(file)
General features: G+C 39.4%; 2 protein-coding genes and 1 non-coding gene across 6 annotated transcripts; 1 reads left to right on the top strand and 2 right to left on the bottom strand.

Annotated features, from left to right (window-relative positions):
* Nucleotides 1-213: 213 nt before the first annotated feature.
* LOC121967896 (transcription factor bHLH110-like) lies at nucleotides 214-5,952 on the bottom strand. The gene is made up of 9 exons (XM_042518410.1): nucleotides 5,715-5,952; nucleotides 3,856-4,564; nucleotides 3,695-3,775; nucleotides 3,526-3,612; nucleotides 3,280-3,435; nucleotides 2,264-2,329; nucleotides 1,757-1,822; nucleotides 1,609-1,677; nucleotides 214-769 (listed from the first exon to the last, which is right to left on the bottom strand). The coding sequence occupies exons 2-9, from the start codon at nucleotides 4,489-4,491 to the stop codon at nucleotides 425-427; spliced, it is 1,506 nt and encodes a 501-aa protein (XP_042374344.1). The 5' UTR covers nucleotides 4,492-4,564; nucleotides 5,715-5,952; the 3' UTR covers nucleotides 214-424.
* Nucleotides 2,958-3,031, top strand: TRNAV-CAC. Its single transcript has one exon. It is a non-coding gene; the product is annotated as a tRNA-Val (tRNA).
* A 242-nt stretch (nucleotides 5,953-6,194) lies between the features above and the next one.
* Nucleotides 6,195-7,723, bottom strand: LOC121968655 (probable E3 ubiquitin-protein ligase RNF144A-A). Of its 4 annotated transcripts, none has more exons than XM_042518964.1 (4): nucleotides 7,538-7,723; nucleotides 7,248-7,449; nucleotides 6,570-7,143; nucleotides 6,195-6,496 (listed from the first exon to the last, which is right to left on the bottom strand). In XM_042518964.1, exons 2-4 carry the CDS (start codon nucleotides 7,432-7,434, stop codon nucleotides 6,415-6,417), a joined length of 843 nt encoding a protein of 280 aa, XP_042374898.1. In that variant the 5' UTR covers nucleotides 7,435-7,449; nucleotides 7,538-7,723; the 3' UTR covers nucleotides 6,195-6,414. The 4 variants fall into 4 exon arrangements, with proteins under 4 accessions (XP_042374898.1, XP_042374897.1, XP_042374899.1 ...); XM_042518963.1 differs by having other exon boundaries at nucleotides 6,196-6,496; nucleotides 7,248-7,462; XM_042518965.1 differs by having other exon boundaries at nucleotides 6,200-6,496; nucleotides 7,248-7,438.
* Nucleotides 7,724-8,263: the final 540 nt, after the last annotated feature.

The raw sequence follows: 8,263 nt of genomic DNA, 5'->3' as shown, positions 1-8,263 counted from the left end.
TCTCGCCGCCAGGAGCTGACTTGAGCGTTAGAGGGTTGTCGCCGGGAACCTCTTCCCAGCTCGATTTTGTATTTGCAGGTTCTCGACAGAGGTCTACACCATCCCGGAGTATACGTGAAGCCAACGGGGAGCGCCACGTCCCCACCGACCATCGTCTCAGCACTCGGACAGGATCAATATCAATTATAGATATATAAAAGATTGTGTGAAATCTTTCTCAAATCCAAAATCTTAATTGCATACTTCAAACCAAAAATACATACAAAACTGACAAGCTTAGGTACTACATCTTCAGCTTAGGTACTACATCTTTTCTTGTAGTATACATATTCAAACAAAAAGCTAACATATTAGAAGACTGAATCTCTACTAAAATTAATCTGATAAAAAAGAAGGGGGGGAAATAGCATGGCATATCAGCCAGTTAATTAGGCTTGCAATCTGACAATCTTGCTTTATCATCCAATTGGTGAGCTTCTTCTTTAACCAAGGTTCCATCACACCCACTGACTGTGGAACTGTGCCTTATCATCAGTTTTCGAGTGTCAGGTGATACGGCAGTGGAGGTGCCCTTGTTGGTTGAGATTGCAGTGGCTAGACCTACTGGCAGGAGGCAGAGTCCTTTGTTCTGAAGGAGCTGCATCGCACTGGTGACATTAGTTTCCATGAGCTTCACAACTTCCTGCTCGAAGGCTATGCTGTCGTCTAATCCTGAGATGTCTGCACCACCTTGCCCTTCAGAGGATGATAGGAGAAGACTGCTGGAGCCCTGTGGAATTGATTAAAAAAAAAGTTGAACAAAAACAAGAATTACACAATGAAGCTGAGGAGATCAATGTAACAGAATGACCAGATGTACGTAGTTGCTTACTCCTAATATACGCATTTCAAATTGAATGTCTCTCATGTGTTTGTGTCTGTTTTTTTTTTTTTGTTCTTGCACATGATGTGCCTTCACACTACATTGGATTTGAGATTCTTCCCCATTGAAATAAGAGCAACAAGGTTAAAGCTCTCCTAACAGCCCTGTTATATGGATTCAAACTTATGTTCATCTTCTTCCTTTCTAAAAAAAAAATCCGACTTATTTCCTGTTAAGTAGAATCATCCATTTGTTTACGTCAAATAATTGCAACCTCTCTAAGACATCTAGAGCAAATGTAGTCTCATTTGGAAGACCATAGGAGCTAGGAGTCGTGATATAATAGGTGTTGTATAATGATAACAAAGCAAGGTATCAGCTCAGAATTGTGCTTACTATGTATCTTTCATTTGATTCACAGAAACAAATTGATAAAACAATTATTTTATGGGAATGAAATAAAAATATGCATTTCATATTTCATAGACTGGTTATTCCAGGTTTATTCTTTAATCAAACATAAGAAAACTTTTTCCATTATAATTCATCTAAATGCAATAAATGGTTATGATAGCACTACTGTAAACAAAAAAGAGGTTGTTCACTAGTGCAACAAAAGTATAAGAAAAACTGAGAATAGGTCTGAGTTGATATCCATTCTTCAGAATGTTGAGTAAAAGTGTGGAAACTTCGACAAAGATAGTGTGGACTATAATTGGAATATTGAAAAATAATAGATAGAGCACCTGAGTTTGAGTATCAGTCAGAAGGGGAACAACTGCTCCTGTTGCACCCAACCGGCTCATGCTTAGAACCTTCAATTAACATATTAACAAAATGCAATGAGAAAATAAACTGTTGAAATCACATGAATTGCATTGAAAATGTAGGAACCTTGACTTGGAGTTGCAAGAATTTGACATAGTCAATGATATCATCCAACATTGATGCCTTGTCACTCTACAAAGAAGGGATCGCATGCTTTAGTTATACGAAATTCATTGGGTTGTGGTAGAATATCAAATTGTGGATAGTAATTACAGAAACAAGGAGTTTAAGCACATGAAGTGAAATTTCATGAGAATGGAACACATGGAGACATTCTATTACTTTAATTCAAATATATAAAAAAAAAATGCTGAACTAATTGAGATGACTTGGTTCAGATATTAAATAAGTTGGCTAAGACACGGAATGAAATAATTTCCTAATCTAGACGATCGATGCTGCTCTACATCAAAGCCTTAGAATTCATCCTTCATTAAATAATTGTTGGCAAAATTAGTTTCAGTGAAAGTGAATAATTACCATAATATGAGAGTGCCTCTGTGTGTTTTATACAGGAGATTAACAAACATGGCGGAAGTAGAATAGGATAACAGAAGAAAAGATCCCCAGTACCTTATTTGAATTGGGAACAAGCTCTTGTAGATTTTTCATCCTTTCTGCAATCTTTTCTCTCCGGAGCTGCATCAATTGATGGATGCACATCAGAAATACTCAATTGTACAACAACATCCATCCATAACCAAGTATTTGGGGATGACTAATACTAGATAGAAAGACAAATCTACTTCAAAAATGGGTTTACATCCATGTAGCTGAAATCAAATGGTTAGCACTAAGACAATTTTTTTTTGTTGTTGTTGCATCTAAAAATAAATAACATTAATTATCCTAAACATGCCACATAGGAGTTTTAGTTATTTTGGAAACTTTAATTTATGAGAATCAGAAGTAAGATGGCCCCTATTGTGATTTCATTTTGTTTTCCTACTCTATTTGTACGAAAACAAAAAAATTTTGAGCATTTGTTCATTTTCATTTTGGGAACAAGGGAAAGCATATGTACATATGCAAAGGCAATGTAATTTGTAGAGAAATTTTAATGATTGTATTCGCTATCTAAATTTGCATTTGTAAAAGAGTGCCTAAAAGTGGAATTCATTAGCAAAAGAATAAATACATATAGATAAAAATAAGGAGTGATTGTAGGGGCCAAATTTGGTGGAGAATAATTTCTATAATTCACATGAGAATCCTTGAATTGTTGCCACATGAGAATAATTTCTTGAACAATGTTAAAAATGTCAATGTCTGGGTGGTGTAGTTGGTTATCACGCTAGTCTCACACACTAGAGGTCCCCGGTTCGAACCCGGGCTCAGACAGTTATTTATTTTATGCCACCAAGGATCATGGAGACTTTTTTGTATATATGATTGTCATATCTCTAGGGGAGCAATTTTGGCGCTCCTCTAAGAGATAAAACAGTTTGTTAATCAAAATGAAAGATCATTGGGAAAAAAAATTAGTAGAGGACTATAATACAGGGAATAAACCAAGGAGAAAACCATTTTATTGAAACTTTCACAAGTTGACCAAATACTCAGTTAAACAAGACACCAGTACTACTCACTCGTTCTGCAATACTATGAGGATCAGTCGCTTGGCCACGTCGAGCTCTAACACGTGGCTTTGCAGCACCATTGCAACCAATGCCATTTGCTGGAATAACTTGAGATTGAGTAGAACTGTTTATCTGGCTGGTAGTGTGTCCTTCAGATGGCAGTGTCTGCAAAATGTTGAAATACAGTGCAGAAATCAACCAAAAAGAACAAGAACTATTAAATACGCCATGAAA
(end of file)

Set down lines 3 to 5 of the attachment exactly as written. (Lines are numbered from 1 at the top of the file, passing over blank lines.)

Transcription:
* Nucleotides 1-213: 213 nt before the first annotated feature.
* LOC121967896 (transcription factor bHLH110-like) lies at nucleotides 214-5,952 on the bottom strand. The gene is made up of 9 exons (XM_042518410.1): nucleotides 5,715-5,952; nucleotides 3,856-4,564; nucleotides 3,695-3,775; nucleotides 3,526-3,612; nucleotides 3,280-3,435; nucleotides 2,264-2,329; nucleotides 1,757-1,822; nucleotides 1,609-1,677; nucleotides 214-769 (listed from the first exon to the last, which is right to left on the bottom strand). The coding sequence occupies exons 2-9, from the start codon at nucleotides 4,489-4,491 to the stop codon at nucleotides 425-427; spliced, it is 1,506 nt and encodes a 501-aa protein (XP_042374344.1). The 5' UTR covers nucleotides 4,492-4,564; nucleotides 5,715-5,952; the 3' UTR covers nucleotides 214-424.
* Nucleotides 2,958-3,031, top strand: TRNAV-CAC. Its single transcript has one exon. It is a non-coding gene; the product is annotated as a tRNA-Val (tRNA).